With negotiations between the Greek government and its European creditors apparently breaking down the prospects for a financial collapse within Greece rose significantly yesterday. Stories of long lines and empty cash machines filled the news, suggesting that a full-scale run on Greek banks may already be underway. It’s uncertain at this point whether leaders can step back from this brink even if they want to.
With so much confusion and negative press it’s completely normal for naturally skittish travelers to shy away from such situations. Before leaving on our month long trip to the country in May several people expressed various levels of non-specific concern. People told us they were afraid to go to Greece but, when pressed, didn’t know exactly why. With the country’s financial crises potentially accelerating and news-streams filling up with even more bad headlines such generalized fears are likely to grow. But should that keep you away?
It’s certainly true that the country’s financial uncertainty poses some potential challenges to tourists. In the coming weeks and maybe even months travelers may find ATM machines and credit card networks unreliable. Financial stress could also lead to strikes or other demonstrations that disrupt certain services. All of which could lead to potential inconveniences for travelers. Most of which, though, are easily avoided and none of which would prevent us from returning to this beautiful and welcoming country.
In fact, now may be one of the best times to visit Greece. It’s certainly one of the least expensive moments to do so within the last decade.
The combination of a strong dollar and weak local economy has turned Greece into a surprising budget destination for U.S. travelers. In our case, we spent about a quarter less per day in Greece than we did in Spain or France and about half as much as we spent traveling in the U.K. And we did that while dining out far more often and staying in much nicer accommodations in Greece than elsewhere in Europe.
Even compared with legendary budget destinations Greece remains competitive. Surprisingly we only spent about 20% more per day in Greece than we did in South East Asia. And again, we traveled much more comfortably while in Greece, even renting a car for two of our four weeks in the country.
Besides, bad headlines that keep other travelers away work to the advantage of the intrepid. While tourism to Greece has shown resiliency thus far that could change with this weekend’s developments. Travelers may soon find popular attractions a bit less crowded than they once were.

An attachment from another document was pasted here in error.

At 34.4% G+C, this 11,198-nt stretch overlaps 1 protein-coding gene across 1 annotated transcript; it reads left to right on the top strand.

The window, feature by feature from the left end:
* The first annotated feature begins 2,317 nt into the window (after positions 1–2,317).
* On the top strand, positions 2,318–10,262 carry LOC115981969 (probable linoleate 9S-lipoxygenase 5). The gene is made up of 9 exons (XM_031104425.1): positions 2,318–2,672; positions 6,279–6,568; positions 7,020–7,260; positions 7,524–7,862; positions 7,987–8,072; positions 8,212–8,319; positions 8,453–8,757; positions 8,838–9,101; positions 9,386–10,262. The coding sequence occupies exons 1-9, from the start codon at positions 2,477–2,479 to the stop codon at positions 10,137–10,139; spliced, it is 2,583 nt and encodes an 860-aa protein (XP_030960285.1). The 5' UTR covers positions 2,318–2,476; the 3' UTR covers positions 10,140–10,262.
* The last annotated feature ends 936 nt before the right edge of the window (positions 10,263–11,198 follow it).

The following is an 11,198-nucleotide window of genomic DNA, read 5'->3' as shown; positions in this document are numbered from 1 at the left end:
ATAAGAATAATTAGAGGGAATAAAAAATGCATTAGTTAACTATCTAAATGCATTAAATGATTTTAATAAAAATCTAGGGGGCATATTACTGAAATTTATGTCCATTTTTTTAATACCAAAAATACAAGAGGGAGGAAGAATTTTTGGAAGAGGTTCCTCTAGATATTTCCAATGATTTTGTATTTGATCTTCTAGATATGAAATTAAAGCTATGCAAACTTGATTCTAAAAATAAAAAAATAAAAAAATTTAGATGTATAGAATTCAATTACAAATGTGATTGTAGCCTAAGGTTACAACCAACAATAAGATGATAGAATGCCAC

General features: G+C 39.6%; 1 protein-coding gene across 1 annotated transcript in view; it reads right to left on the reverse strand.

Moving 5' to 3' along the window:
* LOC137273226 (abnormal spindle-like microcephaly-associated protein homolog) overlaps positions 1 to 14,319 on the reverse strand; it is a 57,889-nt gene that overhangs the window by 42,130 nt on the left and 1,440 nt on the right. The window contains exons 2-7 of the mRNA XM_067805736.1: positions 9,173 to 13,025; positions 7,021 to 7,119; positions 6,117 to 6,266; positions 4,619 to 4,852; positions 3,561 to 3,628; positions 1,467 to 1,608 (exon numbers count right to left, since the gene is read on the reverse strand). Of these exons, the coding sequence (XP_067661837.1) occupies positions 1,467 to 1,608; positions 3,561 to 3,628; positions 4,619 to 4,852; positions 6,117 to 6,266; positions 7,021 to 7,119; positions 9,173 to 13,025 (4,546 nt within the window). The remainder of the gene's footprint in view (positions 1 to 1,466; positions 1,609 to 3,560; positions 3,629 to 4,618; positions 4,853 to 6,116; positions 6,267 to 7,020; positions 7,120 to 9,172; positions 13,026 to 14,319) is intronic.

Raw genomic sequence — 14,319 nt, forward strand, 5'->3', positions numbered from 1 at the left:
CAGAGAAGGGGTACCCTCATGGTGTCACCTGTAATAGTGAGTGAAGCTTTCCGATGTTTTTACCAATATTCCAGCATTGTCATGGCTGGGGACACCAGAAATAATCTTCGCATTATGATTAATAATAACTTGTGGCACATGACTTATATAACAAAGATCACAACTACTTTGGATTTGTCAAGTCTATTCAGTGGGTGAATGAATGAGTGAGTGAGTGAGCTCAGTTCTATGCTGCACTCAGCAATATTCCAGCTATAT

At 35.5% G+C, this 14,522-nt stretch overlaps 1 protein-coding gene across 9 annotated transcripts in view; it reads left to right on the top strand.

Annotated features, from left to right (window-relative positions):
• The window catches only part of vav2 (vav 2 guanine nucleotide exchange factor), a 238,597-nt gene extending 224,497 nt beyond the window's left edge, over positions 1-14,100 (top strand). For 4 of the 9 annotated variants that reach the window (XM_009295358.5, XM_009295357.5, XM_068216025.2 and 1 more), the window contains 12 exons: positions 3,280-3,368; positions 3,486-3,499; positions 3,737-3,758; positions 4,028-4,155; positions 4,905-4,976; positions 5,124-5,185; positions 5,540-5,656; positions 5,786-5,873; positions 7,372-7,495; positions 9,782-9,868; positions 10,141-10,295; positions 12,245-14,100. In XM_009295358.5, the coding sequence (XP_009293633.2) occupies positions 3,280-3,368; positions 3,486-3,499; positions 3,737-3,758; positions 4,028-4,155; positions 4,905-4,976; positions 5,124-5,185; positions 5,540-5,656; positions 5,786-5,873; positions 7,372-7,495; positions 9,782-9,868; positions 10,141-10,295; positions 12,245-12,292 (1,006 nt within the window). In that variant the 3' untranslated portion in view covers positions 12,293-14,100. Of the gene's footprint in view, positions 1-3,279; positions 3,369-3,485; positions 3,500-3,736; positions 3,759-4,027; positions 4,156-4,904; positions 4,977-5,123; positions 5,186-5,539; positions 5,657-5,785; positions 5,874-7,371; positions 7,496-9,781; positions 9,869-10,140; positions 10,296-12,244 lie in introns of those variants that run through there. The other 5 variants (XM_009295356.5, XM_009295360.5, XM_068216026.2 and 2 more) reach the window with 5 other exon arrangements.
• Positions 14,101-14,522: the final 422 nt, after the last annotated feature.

So no, the latest headlines wouldn’t keep us away. We would, however, take a few sensible precautions.
Given the uncertainty around Greece’s banking system and the now likely imposition of capital controls we’d plan on bringing enough Euros into the country to last us for our entire stay. Even if Greece exits the Euro, the currency will continue to be universally accepted and even preferred for the foreseeable future. Credit and ATM cards, meanwhile, may prove less reliable.
As we’re not overly concerned about petty crime in general (it’s really not that common), we wouldn’t have any qualms about traveling with large amounts of cash. Again, sensible precautions like spitting money among various locations, keeping it locked in bags or hotel safes and utilizing discreet money belts are generally sufficient safeguards.
We’d also want to stay abreast of developments as they occur. We’ve found Lonely Planet’s Thorn Tree discussion forum to be a good resource for getting up to date information from people who are actually on the ground. It’s far better to get news from travelers who are actually in the country rather than relying on the often sensational hyperventilations of the mainstream press.
And this being Greece we’d also want to keep an eye on the Strikes and Protests website. Traditionally strikes in Greece are announced in advance and are therefore possible to plan around. Whether that remains true going forward is, of course, not guaranteed.
With those couple of steps, a bit of adaptability, and an adventurous mindset, we wouldn’t have second thoughts about heading back to Greece even in light of the latest developments. It’s a great country and one that relies heavily on tourism. Greece gets about a fifth of its national income from travelers. So now more than ever it needs visitors to keep coming. Those who do will almost certainly be glad they did.